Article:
You know you wanna have a green screen because that allows you to swap out imagery behind the person talking and stuff like that. But if you don’t have a green screen, have a clean white sheet with no wrinkles or a clean white wall with no texture, and that’s probably still gonna give you the ability to put imagery behind the person speaking in a pretty clean way.

You don’t have to create all of the content yourself. You pan away from the person talking and maybe you show pictures of projects that they’ve done or products that they have to sell, things like that, or people experiencing the benefits of your solutions. And there are so many different things that you can do.

It might need to be coached, but it doesn’t necessarily need to be the highest, most impeccable filmed type video that, that you could possibly get. Now again, I’m always gonna caveat that based on what is the nature of your  business and who are your ideal clients and what are they expecting to see?

But I think overproduced video can also be an enemy of yours. People want to feel like they’re talking to somebody in a real situation, and sometimes you lose that personal touch with an overproduced video. A good videographer probably can figure out how to overcome that, but in my opinion, you don’t really need to spend a whole lot of money on getting quality video produced.

Ian: Ken, can I tell you about an example I saw this week? I thought it was absolutely brilliant. We’re quoting on a strategy and a website for a kitchen room modeling business, new prospect of ours. And so as part of that, I research, Okay, what are they doing? And he said they’re doing a lot on social media, so I want to see what they’re doing.

And I saw it as one of the best forms of authentic video I’ve ever actually seen in that industry in kitchen remodeling. And, they posted almost on a daily basis because they’re doing a job on, they have multiple crews, and each of those crews were tasked with taking a video at the job site. I’m just gonna use the name John.

John the installer, the lead installer, and Luke, his junior installer. Luke was holding the camera. He gets introduced. Hey, I’m John from the Kitchen Company. This is Luke. He’s taking this video. I just wanted to show you what we’re setting up for our client today. They had it all staged out on the patio.

He’s, and he’s going through each item. Here’s the pop out recycling drawers we’re gonna be putting in. Here’s the custom range hood that we’re gonna be putting in. This is awesome. And he was so excited and it was so authentic. It was one of the best I’ve ever seen because he knew every single part. It wasn’t long, but he was just so pumped up.

You could tell he was passionate about the job and he shared the quality. That’s what came across was this is custom stuff for this particular kitchen and we’ll show you videos later of the end product and you’re just like, Wow, how did they get the guy to do that? Cause it was brilliant. They’ve trained their guys to do that and I was so impressed.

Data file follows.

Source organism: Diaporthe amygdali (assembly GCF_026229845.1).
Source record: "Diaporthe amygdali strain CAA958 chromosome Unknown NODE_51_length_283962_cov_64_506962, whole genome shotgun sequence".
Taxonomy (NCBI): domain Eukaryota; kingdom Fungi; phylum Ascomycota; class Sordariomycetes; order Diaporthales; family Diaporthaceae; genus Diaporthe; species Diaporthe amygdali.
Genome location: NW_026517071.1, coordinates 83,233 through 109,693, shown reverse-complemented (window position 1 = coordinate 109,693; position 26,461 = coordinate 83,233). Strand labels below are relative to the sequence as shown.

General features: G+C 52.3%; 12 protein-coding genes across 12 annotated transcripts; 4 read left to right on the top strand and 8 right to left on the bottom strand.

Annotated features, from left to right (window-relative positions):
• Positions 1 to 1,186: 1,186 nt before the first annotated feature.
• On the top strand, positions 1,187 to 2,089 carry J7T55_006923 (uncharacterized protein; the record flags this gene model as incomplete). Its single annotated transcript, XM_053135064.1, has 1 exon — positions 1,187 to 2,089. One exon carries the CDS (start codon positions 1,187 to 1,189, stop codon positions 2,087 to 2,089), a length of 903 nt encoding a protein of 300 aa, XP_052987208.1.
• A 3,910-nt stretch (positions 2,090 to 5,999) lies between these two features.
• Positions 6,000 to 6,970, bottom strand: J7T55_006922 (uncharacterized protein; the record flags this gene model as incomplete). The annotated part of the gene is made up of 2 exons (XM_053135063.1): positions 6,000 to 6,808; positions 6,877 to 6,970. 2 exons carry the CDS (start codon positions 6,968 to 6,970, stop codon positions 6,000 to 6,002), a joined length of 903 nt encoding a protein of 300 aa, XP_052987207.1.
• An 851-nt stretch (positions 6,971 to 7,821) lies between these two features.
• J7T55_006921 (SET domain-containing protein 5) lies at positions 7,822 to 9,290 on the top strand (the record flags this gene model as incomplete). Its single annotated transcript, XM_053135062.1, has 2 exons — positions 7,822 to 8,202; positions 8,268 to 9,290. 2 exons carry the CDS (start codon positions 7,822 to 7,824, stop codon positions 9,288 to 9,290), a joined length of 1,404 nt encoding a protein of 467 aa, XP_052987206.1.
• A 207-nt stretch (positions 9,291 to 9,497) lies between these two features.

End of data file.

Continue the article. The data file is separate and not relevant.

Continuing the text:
Ken: Yeah and maybe you incentivize your employees to do that. We’ve talked to some of our clients, have a contest. If you’ve got five crews working simultaneously, make it a team contest and say whoever provides the best quality. And the greatest number of project pictures will buy the team dinner or some things like that.

Think about incentivizing every person who works in your business as a natural content creator and take advantage of that. And in some cases you may need to extend their capabilities, but like you said, Ian, these people are already creating content. It’s the finished products if you just don’t capture the work in progress you’re missing the opportunity. 

Ian: Yeah. And we haven’t even talked about hiring videos, using your own employees to share the culture of your company out to the world. Hiring marketing is now a huge part of most businesses or most businesses are at least thinking about that because of great resignation in our world about hires and all that kind of stuff.

Paul: Yeah. And Ken, something you mentioned about things to think about, it’s ironic, but the audio quality in a video is actually more important than the video quality. People will stop watching a video due to poor audio quality before they’ll stop watching because of poor video qualities. That’s something to think about.

Ian: Look at our talking P. That’s right. The image is not compelling, but the audio is. 

Jen: Audio is there. 

Paul: The audio is awesome. That’s all it matters. 

Ian: He’s actually artificial intelligence. There is no call. This is all AI right here. 

Jen: That’s right.

Paul: Jen, this is probably gonna come as a shock coming from me, but not every piece of content has to have SEO is its primary objective. Like I know you love contests.